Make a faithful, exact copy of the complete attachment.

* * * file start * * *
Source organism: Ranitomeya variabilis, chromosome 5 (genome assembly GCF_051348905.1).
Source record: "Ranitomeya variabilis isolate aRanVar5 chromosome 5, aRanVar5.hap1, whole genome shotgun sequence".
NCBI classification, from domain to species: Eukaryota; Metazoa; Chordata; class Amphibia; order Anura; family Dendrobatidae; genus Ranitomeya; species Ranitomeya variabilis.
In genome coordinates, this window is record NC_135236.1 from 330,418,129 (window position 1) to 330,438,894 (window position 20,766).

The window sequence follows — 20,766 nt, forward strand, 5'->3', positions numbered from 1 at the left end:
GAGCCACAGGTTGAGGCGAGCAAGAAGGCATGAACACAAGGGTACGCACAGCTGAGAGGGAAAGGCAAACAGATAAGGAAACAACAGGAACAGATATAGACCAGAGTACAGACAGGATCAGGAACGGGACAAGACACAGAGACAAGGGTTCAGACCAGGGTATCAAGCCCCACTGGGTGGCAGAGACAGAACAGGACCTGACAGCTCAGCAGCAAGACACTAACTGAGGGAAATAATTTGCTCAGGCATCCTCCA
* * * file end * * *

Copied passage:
Source organism: Ranitomeya variabilis, chromosome 5 (genome assembly GCF_051348905.1).
Source record: "Ranitomeya variabilis isolate aRanVar5 chromosome 5, aRanVar5.hap1, whole genome shotgun sequence".
NCBI classification, from domain to species: Eukaryota; Metazoa; Chordata; class Amphibia; order Anura; family Dendrobatidae; genus Ranitomeya; species Ranitomeya variabilis.
In genome coordinates, this window is record NC_135236.1 from 330,418,129 (window position 1) to 330,438,894 (window position 20,766).

The window sequence follows — 20,766 nt, forward strand, 5'->3', positions numbered from 1 at the left end:
GAGCCACAGGTTGAGGCGAGCAAGAAGGCATGAACACAAGGGTACGCACAGCTGAGAGGGAAAGGCAAACAGATAAGGAAACAACAGGAACAGATATAGACCAGAGTACAGACAGGATCAGGAACGGGACAAGACACAGAGACAAGGGTTCAGACCAGGGTATCAAGCCCCACTGGGTGGCAGAGACAGAACAGGACCTGACAGCTCAGCAGCAAGACACTAACTGAGGGAAATAATTTGCTCAGGCATCCTCCA